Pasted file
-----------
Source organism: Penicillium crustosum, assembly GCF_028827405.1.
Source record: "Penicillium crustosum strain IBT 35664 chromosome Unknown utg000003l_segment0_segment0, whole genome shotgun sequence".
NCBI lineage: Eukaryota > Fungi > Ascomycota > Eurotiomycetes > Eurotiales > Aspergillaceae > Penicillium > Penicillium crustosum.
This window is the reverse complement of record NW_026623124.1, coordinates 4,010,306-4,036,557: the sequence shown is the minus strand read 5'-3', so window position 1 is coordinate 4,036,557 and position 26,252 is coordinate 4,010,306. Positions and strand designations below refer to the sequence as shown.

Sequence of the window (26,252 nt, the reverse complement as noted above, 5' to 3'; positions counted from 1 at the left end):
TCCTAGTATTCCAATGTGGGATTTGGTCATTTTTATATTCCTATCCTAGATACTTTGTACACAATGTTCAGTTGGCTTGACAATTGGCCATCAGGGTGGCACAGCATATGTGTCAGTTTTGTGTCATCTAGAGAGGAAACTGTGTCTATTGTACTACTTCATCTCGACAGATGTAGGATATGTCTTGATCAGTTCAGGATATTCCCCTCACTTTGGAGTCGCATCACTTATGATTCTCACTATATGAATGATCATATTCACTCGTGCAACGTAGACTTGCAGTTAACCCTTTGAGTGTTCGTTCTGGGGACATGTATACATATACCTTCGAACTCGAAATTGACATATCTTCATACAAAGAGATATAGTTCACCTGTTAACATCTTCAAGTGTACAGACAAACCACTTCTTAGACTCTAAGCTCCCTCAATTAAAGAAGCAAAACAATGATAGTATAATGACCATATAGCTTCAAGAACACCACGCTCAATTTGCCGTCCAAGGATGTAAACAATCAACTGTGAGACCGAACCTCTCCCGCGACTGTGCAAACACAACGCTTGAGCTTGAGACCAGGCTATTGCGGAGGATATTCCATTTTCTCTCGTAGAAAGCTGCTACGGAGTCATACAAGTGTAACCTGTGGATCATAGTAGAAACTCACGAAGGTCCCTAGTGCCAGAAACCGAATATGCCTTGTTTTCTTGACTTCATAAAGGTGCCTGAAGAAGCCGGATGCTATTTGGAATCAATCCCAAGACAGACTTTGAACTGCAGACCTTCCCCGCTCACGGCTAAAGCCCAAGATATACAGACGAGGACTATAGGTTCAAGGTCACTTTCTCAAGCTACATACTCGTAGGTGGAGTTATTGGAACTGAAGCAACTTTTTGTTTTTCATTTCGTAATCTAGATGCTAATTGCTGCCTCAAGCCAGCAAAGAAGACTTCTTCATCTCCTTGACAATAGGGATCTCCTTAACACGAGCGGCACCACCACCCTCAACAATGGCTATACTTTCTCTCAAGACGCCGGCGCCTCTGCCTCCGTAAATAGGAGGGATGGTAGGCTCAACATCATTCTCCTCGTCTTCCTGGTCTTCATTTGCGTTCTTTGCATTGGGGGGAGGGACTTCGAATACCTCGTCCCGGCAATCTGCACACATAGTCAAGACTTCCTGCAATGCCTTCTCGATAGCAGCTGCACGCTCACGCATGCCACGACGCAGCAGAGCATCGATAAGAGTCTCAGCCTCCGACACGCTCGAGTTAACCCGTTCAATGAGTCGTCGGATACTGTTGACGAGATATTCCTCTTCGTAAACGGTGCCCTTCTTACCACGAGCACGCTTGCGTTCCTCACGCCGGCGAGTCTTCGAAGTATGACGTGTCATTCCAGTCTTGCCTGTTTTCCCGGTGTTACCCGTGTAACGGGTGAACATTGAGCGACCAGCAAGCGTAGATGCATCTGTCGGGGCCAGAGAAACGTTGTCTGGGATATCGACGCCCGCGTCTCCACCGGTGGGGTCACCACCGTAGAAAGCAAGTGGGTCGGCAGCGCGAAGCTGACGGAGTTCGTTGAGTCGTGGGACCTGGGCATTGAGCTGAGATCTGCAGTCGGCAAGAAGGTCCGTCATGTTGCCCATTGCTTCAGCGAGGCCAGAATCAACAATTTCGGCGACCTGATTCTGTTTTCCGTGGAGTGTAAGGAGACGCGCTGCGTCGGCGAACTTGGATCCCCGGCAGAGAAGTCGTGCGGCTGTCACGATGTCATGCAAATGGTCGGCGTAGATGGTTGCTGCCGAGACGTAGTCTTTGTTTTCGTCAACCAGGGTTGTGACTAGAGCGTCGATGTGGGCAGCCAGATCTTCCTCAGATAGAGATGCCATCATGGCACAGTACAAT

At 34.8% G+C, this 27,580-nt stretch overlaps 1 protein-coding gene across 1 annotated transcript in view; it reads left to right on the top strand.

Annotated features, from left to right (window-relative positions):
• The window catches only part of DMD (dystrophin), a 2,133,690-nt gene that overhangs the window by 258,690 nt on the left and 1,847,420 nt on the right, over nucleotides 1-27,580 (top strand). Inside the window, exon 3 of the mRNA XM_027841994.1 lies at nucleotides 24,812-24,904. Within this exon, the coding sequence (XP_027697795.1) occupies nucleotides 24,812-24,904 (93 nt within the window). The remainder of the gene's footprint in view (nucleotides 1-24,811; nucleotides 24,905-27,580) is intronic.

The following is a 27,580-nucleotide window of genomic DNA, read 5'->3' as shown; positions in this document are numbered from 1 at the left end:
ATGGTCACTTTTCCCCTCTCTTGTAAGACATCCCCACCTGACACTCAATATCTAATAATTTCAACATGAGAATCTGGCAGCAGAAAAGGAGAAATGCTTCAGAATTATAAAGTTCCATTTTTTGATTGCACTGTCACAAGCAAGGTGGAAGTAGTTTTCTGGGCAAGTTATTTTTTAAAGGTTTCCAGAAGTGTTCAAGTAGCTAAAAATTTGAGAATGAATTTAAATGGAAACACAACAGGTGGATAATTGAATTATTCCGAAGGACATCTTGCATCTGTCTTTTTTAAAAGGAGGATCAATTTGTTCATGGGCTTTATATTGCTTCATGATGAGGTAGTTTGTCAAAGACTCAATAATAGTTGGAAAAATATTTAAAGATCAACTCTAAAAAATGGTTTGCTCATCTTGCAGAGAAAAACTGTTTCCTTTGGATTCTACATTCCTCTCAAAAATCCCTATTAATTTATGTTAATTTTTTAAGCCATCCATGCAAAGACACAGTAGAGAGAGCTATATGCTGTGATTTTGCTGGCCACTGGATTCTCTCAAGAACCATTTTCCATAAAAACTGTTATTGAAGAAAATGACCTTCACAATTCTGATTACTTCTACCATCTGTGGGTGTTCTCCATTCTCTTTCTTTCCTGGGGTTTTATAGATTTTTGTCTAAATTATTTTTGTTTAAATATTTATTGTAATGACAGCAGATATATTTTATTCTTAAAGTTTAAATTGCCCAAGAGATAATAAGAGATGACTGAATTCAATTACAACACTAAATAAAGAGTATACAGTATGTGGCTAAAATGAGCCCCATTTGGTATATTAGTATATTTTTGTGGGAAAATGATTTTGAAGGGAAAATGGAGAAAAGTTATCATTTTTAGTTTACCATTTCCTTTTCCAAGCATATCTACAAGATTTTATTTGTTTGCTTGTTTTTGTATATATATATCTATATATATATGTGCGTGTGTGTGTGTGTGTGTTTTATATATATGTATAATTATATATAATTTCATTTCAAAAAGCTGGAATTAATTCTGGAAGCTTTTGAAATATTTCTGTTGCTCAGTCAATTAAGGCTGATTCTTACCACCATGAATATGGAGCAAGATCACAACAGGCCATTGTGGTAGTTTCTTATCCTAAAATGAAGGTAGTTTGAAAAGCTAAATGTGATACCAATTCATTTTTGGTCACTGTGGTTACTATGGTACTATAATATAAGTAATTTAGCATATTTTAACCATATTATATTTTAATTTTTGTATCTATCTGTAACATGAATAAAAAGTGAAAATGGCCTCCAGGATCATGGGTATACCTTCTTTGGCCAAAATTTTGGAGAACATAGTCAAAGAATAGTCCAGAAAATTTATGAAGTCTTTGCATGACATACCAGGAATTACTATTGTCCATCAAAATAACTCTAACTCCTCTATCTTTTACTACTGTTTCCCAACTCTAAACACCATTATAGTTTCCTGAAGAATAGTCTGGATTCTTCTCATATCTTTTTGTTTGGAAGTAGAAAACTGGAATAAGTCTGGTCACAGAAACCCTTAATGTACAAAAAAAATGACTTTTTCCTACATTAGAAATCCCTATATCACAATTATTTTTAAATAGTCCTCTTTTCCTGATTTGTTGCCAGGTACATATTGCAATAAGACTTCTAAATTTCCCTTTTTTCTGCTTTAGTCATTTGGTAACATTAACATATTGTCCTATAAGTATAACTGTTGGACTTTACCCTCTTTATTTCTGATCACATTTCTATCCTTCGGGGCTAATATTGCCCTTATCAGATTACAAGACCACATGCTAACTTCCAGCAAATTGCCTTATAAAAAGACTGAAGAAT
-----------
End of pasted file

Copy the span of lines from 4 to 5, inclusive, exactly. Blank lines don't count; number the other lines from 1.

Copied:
This window is the reverse complement of record NW_026623124.1, coordinates 4,010,306-4,036,557: the sequence shown is the minus strand read 5'-3', so window position 1 is coordinate 4,036,557 and position 26,252 is coordinate 4,010,306. Positions and strand designations below refer to the sequence as shown.

Sequence of the window (26,252 nt, the reverse complement as noted above, 5' to 3'; positions counted from 1 at the left end):